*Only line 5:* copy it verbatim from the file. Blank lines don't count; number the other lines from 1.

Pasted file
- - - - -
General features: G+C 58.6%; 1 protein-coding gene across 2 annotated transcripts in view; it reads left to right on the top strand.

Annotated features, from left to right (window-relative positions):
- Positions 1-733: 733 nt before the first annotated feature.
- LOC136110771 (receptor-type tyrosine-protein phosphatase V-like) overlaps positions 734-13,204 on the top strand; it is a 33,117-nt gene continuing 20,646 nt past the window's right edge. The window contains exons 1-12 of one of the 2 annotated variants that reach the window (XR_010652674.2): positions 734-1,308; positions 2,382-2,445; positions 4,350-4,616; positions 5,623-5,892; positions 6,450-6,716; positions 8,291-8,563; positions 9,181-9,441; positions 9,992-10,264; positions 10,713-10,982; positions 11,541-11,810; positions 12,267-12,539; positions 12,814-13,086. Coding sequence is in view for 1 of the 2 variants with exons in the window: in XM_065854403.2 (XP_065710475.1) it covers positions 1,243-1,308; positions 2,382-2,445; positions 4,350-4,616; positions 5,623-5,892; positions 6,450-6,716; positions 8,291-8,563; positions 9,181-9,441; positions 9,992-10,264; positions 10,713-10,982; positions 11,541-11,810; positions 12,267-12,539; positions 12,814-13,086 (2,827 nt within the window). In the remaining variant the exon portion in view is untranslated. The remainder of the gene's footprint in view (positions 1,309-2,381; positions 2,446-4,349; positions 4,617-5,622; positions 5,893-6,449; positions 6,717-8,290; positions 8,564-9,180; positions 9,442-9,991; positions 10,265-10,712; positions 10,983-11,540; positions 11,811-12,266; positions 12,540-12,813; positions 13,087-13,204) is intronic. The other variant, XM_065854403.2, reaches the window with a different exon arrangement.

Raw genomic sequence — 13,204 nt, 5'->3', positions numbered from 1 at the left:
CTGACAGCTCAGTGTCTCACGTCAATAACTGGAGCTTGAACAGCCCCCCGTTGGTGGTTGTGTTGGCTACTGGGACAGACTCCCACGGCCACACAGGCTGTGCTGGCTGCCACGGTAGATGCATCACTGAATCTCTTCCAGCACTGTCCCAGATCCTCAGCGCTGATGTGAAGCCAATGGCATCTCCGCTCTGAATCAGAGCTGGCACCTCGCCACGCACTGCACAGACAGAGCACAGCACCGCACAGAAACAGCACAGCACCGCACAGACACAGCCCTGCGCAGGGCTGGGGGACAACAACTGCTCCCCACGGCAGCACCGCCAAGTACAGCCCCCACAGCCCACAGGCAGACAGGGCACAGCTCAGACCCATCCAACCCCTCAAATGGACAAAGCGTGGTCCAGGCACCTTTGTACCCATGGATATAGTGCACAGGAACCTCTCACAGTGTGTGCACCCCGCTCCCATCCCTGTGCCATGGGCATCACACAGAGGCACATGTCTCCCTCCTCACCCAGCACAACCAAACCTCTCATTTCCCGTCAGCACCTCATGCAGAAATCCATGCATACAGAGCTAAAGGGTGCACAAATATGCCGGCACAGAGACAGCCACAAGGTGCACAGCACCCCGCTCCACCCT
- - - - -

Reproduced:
Raw genomic sequence — 13,204 nt, 5'->3', positions numbered from 1 at the left: